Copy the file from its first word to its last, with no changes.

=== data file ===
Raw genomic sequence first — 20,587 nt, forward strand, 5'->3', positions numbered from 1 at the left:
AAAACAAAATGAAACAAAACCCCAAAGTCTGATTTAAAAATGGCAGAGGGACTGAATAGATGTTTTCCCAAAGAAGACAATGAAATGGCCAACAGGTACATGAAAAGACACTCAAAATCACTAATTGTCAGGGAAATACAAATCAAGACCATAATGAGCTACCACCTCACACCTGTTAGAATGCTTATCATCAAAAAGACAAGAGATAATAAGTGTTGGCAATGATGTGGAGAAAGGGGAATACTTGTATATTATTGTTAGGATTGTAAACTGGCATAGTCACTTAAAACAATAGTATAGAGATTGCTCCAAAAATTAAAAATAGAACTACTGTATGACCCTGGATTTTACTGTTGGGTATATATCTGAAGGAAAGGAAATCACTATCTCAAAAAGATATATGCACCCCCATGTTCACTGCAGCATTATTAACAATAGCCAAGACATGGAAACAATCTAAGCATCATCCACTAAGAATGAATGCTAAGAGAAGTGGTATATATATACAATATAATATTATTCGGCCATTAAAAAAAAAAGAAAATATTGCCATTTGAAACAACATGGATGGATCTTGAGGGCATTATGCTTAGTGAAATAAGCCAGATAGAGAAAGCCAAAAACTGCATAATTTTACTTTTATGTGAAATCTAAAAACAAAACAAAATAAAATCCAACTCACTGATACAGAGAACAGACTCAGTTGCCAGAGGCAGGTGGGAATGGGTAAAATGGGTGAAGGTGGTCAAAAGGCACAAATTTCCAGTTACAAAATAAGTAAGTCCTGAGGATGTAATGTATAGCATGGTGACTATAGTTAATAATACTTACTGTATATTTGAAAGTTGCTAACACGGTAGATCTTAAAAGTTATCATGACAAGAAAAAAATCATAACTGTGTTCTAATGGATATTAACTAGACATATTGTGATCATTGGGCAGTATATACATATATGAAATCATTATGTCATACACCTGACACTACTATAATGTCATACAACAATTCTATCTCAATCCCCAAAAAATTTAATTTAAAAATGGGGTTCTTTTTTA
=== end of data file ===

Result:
Raw genomic sequence first — 20,587 nt, forward strand, 5'->3', positions numbered from 1 at the left:
AAAACAAAATGAAACAAAACCCCAAAGTCTGATTTAAAAATGGCAGAGGGACTGAATAGATGTTTTCCCAAAGAAGACAATGAAATGGCCAACAGGTACATGAAAAGACACTCAAAATCACTAATTGTCAGGGAAATACAAATCAAGACCATAATGAGCTACCACCTCACACCTGTTAGAATGCTTATCATCAAAAAGACAAGAGATAATAAGTGTTGGCAATGATGTGGAGAAAGGGGAATACTTGTATATTATTGTTAGGATTGTAAACTGGCATAGTCACTTAAAACAATAGTATAGAGATTGCTCCAAAAATTAAAAATAGAACTACTGTATGACCCTGGATTTTACTGTTGGGTATATATCTGAAGGAAAGGAAATCACTATCTCAAAAAGATATATGCACCCCCATGTTCACTGCAGCATTATTAACAATAGCCAAGACATGGAAACAATCTAAGCATCATCCACTAAGAATGAATGCTAAGAGAAGTGGTATATATATACAATATAATATTATTCGGCCATTAAAAAAAAAAGAAAATATTGCCATTTGAAACAACATGGATGGATCTTGAGGGCATTATGCTTAGTGAAATAAGCCAGATAGAGAAAGCCAAAAACTGCATAATTTTACTTTTATGTGAAATCTAAAAACAAAACAAAATAAAATCCAACTCACTGATACAGAGAACAGACTCAGTTGCCAGAGGCAGGTGGGAATGGGTAAAATGGGTGAAGGTGGTCAAAAGGCACAAATTTCCAGTTACAAAATAAGTAAGTCCTGAGGATGTAATGTATAGCATGGTGACTATAGTTAATAATACTTACTGTATATTTGAAAGTTGCTAACACGGTAGATCTTAAAAGTTATCATGACAAGAAAAAAATCATAACTGTGTTCTAATGGATATTAACTAGACATATTGTGATCATTGGGCAGTATATACATATATGAAATCATTATGTCATACACCTGACACTACTATAATGTCATACAACAATTCTATCTCAATCCCCAAAAAATTTAATTTAAAAATGGGGTTCTTTTTTA